Selecting a geocache with the orange button will bring up a new screen filled with new options. This new screen allows you to either begin navigating to the geocache immediately or view it’s summary, description, hint (if one is available), and recent logged attempts from other geocachers. It also includes an option to display the geocache on the Fenix’s map.
I typically just look for whichever geocache is the closest to me at the time and I always just hit “Go” to begin navigating to the general area of the geocache. Selecting the “Go” option can do a number of things based on your personal preferences and settings. On my particular Fenix, it brings up a new screen that displays my total distance from the cache, the estimated time enroute (ETE) and my estimated time of arrival (ETA).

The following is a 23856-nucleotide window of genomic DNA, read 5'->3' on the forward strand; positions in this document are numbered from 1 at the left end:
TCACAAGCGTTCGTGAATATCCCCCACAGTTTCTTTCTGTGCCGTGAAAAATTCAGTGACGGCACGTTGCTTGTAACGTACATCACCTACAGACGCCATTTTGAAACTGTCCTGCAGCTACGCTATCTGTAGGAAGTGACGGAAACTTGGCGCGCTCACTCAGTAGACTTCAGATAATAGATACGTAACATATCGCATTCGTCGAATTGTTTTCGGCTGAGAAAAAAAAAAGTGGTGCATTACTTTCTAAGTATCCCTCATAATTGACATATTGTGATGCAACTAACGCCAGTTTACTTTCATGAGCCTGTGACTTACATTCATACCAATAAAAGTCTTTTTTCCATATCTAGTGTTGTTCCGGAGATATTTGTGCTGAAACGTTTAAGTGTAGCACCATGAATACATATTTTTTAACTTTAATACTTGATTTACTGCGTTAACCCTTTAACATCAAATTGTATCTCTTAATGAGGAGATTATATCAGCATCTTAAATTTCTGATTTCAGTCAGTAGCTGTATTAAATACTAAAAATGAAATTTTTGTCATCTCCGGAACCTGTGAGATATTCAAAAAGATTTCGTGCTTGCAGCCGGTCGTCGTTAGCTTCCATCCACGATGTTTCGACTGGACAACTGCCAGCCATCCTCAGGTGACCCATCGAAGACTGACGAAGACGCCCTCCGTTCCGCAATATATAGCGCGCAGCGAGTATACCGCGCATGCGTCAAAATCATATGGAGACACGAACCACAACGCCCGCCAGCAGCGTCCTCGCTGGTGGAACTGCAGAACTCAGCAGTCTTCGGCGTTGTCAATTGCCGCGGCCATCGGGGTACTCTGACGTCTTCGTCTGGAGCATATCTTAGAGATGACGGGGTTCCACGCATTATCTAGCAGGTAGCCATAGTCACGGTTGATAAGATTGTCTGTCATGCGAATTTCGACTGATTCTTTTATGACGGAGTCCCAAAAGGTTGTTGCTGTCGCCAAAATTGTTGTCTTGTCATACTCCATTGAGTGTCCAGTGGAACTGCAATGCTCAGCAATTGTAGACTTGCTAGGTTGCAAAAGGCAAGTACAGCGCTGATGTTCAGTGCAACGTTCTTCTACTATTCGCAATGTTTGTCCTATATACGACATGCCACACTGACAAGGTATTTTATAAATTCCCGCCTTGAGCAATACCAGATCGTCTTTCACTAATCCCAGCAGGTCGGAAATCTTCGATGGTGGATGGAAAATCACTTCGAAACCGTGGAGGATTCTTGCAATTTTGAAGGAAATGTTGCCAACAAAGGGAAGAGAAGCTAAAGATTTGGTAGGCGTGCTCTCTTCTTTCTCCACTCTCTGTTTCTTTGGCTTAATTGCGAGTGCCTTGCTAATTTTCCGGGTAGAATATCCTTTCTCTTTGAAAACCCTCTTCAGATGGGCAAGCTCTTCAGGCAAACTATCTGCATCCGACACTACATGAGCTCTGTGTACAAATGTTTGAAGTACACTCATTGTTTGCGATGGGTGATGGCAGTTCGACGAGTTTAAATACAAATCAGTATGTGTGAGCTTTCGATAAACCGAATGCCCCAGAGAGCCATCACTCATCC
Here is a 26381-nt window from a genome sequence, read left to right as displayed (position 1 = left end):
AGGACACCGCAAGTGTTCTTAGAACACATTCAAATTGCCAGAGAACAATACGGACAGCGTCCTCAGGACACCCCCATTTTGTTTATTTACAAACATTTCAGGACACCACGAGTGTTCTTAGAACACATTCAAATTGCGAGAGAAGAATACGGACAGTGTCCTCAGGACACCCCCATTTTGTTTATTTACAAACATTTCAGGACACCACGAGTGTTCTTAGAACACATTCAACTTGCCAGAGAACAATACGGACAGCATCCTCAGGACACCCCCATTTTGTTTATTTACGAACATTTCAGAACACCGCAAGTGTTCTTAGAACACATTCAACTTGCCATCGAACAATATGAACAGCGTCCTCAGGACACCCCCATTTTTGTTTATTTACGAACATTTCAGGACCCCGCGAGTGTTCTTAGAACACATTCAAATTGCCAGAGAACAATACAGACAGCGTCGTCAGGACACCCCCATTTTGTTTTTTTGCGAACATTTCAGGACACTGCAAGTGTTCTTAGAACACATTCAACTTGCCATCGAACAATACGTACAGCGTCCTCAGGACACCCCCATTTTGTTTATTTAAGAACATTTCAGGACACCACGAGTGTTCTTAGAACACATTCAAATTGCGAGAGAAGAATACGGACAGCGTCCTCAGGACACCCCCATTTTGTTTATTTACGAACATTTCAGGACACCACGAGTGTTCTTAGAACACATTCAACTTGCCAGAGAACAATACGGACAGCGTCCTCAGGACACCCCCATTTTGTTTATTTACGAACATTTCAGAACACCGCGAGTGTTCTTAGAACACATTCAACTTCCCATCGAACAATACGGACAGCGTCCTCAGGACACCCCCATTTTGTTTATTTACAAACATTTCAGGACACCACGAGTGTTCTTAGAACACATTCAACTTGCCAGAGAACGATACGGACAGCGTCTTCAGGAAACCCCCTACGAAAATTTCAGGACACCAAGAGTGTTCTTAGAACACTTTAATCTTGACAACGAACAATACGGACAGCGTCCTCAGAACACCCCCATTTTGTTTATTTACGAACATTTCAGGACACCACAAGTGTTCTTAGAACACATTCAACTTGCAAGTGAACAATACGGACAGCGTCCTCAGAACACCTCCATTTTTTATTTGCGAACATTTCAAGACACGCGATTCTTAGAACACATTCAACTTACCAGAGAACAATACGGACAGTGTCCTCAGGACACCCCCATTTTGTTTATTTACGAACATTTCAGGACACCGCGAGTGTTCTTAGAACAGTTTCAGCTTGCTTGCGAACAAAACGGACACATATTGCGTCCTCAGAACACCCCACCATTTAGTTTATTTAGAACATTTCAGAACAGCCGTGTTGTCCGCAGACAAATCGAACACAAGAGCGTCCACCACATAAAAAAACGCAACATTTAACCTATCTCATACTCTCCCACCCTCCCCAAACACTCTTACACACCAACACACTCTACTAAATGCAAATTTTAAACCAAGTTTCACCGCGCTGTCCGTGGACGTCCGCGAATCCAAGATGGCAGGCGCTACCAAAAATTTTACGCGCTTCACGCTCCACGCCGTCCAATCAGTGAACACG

I consider this to be the active navigation screen, while on this screen, the second indicator (the two black lines) shows you the way to your destination. Simply hold the Fenix in front of you, line the two black lines on the outer edge of the watch face with the top, bright Orange line at 12 O’clock and walk forward. As long as you keep those lines lined up, you’re heading the right way.
Once I am within 10 or so feet of where the geocache should be, I begin physically looking for it. I only bother with bringing up the additional geocache details in situations where it takes me longer than a few minutes to find what I’m looking for. In cases like that, I am at the navigation screen, and I need to go back to viewing the geocache’s details.
This can be accomplished by hitting the Orange button and then selecting “Geocaches” again. This brings up the same details screen where I originally selected “Go”, but with new options available, and you’ll see the words “Currently Navigating To….” at the top.